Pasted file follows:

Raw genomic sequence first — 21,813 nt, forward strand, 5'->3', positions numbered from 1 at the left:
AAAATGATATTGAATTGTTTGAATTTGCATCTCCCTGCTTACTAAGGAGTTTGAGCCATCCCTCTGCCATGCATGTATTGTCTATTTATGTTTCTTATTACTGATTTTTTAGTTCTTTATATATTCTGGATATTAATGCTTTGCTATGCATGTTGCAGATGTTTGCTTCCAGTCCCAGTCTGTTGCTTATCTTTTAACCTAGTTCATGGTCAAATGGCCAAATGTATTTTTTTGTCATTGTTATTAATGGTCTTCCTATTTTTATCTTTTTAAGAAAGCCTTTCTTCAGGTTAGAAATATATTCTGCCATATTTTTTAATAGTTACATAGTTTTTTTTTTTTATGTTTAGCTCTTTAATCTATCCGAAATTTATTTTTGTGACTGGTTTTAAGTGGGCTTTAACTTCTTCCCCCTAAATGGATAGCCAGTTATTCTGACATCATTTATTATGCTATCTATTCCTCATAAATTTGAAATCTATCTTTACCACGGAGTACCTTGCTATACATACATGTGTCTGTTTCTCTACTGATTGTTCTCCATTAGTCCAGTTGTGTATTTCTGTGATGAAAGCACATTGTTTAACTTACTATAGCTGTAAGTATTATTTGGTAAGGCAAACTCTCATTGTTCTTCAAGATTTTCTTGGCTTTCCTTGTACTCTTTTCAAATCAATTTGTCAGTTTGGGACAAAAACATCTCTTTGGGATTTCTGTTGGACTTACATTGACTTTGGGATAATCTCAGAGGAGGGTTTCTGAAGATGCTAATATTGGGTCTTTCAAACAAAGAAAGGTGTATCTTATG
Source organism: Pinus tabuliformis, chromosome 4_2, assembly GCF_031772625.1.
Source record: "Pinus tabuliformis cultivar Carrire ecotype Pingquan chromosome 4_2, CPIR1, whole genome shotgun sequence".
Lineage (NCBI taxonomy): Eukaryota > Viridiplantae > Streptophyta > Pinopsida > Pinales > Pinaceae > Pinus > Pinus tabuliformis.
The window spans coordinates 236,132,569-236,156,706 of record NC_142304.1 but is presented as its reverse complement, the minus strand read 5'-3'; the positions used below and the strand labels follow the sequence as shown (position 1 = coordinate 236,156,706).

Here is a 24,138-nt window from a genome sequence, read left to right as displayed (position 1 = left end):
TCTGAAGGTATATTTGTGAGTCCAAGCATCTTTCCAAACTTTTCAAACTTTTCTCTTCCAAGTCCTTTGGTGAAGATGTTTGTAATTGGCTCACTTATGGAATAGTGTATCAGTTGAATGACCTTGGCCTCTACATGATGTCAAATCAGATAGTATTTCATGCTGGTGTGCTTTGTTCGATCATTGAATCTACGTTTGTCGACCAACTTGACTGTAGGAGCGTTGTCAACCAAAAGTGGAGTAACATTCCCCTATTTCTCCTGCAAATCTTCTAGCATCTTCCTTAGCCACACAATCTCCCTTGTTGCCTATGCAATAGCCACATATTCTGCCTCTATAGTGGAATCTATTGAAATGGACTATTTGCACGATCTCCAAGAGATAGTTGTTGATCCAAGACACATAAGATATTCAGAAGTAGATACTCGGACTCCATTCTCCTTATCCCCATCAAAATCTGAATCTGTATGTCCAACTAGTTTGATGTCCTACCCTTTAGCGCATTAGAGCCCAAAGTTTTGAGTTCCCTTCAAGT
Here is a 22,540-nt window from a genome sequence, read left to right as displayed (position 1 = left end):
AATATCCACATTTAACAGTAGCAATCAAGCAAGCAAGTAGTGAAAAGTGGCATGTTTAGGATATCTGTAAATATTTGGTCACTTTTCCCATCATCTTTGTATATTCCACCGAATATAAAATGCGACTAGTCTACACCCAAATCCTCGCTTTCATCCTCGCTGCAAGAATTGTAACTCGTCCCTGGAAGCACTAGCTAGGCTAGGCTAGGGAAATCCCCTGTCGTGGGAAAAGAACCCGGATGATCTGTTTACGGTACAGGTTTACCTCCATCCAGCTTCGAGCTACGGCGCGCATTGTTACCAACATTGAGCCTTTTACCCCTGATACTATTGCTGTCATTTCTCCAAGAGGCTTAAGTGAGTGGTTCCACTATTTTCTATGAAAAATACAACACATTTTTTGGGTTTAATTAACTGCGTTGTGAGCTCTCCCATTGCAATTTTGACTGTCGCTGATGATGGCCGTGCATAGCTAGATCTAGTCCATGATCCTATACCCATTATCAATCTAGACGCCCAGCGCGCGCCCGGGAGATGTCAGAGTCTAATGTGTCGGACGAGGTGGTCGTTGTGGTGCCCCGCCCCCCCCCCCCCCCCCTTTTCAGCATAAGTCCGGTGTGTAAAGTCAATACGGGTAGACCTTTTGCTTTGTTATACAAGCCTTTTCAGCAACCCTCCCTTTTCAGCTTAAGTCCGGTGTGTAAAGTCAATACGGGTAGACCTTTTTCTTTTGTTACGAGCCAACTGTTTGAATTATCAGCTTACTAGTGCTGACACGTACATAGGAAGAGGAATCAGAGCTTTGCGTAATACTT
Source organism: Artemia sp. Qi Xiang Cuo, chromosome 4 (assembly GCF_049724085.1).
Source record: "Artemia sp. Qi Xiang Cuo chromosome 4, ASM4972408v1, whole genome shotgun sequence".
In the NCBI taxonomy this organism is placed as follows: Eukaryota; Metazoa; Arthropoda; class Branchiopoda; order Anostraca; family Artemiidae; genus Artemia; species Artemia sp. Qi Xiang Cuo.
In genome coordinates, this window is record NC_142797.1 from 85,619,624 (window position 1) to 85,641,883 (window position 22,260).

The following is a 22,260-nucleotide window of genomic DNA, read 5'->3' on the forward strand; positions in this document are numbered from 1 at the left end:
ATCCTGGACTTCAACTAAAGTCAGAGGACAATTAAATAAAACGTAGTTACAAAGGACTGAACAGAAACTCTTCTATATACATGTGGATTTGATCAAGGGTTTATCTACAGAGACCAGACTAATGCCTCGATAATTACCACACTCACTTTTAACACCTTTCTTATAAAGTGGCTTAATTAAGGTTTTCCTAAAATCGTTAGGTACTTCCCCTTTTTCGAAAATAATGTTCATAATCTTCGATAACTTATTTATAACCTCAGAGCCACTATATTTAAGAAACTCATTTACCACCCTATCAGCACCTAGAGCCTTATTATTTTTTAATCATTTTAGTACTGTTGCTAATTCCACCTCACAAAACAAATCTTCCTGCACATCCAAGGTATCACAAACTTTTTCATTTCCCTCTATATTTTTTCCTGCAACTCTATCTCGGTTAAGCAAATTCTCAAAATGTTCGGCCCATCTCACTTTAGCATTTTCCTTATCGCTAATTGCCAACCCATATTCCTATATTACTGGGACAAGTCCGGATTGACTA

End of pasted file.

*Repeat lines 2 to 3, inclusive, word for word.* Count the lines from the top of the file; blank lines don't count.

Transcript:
AAAATGATATTGAATTGTTTGAATTTGCATCTCCCTGCTTACTAAGGAGTTTGAGCCATCCCTCTGCCATGCATGTATTGTCTATTTATGTTTCTTATTACTGATTTTTTAGTTCTTTATATATTCTGGATATTAATGCTTTGCTATGCATGTTGCAGATGTTTGCTTCCAGTCCCAGTCTGTTGCTTATCTTTTAACCTAGTTCATGGTCAAATGGCCAAATGTATTTTTTTGTCATTGTTATTAATGGTCTTCCTATTTTTATCTTTTTAAGAAAGCCTTTCTTCAGGTTAGAAATATATTCTGCCATATTTTTTAATAGTTACATAGTTTTTTTTTTTTATGTTTAGCTCTTTAATCTATCCGAAATTTATTTTTGTGACTGGTTTTAAGTGGGCTTTAACTTCTTCCCCCTAAATGGATAGCCAGTTATTCTGACATCATTTATTATGCTATCTATTCCTCATAAATTTGAAATCTATCTTTACCACGGAGTACCTTGCTATACATACATGTGTCTGTTTCTCTACTGATTGTTCTCCATTAGTCCAGTTGTGTATTTCTGTGATGAAAGCACATTGTTTAACTTACTATAGCTGTAAGTATTATTTGGTAAGGCAAACTCTCATTGTTCTTCAAGATTTTCTTGGCTTTCCTTGTACTCTTTTCAAATCAATTTGTCAGTTTGGGACAAAAACATCTCTTTGGGATTTCTGTTGGACTTACATTGACTTTGGGATAATCTCAGAGGAGGGTTTCTGAAGATGCTAATATTGGGTCTTTCAAACAAAGAAAGGTGTATCTTATG
Source organism: Pinus tabuliformis, chromosome 4_2, assembly GCF_031772625.1.